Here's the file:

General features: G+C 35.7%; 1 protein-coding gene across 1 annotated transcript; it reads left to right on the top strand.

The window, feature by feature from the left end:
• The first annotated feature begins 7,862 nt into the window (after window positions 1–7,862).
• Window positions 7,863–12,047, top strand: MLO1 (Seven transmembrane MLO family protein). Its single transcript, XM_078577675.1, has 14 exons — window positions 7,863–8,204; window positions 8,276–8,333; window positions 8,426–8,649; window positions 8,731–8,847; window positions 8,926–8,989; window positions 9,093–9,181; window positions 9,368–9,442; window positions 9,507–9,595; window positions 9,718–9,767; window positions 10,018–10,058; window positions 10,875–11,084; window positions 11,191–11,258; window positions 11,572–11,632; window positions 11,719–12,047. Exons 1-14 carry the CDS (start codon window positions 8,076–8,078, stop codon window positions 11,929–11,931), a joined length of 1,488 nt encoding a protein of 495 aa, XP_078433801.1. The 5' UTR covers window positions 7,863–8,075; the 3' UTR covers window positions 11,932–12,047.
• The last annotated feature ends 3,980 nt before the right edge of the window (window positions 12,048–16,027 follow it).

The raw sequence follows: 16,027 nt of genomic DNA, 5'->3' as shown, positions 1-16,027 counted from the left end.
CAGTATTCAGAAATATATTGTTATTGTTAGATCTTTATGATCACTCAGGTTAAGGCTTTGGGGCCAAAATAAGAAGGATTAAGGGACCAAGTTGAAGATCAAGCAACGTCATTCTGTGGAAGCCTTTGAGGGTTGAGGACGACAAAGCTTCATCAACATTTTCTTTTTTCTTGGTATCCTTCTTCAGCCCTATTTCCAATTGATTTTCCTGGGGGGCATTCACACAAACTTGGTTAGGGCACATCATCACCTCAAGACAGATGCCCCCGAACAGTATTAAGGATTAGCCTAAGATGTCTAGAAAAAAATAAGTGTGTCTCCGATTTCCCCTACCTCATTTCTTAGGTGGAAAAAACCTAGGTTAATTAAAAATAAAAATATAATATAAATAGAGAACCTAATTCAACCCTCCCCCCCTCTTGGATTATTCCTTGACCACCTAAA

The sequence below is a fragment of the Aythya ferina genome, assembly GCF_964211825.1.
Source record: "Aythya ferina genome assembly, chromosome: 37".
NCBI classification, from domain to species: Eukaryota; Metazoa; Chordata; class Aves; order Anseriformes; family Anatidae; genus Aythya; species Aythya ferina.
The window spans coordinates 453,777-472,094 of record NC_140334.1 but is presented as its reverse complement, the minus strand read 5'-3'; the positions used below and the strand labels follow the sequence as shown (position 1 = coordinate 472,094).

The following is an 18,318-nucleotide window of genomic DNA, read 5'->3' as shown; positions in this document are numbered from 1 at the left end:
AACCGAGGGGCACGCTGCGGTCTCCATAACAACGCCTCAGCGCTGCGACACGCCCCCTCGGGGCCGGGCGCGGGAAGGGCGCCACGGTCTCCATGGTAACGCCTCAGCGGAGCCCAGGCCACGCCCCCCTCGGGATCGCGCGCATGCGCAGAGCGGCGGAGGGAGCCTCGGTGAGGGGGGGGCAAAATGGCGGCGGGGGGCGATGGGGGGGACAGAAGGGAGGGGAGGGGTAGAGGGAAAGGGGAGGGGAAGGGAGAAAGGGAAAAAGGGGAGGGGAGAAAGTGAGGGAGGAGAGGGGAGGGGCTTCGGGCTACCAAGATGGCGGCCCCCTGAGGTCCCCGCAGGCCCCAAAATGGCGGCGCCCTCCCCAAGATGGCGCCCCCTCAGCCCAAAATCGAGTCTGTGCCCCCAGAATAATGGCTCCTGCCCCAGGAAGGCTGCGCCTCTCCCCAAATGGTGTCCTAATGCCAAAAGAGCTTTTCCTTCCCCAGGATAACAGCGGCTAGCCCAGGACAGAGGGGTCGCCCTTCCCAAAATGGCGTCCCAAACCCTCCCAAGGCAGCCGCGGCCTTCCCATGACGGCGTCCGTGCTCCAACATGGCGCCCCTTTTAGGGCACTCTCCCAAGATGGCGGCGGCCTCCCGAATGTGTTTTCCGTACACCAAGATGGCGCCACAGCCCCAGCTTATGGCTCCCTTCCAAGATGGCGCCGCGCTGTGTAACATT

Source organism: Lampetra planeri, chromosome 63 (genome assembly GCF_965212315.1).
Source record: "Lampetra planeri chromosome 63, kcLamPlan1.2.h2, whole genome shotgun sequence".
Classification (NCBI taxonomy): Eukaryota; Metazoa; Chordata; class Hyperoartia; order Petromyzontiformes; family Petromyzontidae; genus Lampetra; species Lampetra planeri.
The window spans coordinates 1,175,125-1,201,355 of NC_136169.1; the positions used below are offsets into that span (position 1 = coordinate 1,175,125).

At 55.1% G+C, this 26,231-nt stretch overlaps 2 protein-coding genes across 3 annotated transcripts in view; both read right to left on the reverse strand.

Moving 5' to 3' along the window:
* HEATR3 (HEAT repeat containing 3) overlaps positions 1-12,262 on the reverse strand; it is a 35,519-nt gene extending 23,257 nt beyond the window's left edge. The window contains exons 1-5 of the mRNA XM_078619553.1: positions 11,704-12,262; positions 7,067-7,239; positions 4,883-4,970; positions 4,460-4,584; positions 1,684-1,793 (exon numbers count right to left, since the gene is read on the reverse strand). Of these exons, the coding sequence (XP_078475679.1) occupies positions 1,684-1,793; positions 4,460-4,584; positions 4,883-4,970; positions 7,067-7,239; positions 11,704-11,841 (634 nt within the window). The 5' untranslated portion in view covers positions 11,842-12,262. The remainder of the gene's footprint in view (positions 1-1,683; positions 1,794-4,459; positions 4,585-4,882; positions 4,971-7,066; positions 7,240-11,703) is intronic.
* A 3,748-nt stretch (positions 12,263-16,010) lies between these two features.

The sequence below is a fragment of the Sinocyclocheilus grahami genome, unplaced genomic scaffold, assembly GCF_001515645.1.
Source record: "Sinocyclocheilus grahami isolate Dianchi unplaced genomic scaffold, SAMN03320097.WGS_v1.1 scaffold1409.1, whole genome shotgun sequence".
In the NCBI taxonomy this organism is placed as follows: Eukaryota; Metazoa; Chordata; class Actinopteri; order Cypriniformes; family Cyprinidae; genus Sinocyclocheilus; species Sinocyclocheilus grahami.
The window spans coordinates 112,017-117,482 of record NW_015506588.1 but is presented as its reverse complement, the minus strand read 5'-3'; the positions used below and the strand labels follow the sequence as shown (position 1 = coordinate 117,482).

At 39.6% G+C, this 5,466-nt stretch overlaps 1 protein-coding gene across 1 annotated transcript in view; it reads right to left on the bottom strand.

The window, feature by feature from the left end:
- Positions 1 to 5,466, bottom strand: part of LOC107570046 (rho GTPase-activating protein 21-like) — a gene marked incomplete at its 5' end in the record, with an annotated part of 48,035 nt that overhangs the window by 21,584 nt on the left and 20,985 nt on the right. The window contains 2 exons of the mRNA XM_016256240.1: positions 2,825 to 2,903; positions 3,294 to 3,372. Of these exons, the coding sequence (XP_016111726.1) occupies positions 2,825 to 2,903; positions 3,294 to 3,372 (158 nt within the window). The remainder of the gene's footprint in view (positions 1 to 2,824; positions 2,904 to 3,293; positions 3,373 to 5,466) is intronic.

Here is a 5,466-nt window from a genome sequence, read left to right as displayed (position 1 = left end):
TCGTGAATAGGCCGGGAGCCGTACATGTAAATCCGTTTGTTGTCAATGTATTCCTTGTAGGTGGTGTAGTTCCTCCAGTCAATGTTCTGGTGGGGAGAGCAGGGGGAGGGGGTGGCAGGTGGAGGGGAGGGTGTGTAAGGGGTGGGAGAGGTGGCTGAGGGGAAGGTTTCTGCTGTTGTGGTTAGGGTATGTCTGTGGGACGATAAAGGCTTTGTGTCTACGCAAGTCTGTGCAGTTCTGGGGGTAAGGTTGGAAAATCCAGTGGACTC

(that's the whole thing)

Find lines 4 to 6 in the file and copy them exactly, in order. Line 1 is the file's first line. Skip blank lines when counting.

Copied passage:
• Window positions 7,863–12,047, top strand: MLO1 (Seven transmembrane MLO family protein). Its single transcript, XM_078577675.1, has 14 exons — window positions 7,863–8,204; window positions 8,276–8,333; window positions 8,426–8,649; window positions 8,731–8,847; window positions 8,926–8,989; window positions 9,093–9,181; window positions 9,368–9,442; window positions 9,507–9,595; window positions 9,718–9,767; window positions 10,018–10,058; window positions 10,875–11,084; window positions 11,191–11,258; window positions 11,572–11,632; window positions 11,719–12,047. Exons 1-14 carry the CDS (start codon window positions 8,076–8,078, stop codon window positions 11,929–11,931), a joined length of 1,488 nt encoding a protein of 495 aa, XP_078433801.1. The 5' UTR covers window positions 7,863–8,075; the 3' UTR covers window positions 11,932–12,047.
• The last annotated feature ends 3,980 nt before the right edge of the window (window positions 12,048–16,027 follow it).

The raw sequence follows: 16,027 nt of genomic DNA, 5'->3' as shown, positions 1-16,027 counted from the left end.